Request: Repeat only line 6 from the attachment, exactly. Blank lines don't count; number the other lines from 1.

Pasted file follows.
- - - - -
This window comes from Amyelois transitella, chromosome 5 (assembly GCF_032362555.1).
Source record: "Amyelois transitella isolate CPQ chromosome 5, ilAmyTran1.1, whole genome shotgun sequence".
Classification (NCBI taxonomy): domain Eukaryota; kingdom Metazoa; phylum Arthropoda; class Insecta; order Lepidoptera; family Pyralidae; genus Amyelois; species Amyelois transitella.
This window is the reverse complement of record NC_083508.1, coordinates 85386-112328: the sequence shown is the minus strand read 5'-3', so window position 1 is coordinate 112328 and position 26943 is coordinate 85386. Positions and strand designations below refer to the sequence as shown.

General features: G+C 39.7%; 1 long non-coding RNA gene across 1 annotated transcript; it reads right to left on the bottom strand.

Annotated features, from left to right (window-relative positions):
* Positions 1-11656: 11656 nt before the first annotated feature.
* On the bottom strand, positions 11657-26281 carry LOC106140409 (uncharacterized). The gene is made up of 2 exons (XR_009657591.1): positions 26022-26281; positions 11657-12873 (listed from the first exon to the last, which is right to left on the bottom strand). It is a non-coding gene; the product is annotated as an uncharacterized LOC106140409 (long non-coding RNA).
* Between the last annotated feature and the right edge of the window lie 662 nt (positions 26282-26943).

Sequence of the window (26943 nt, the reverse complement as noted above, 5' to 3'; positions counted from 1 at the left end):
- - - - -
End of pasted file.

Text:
Annotated features, from left to right (window-relative positions):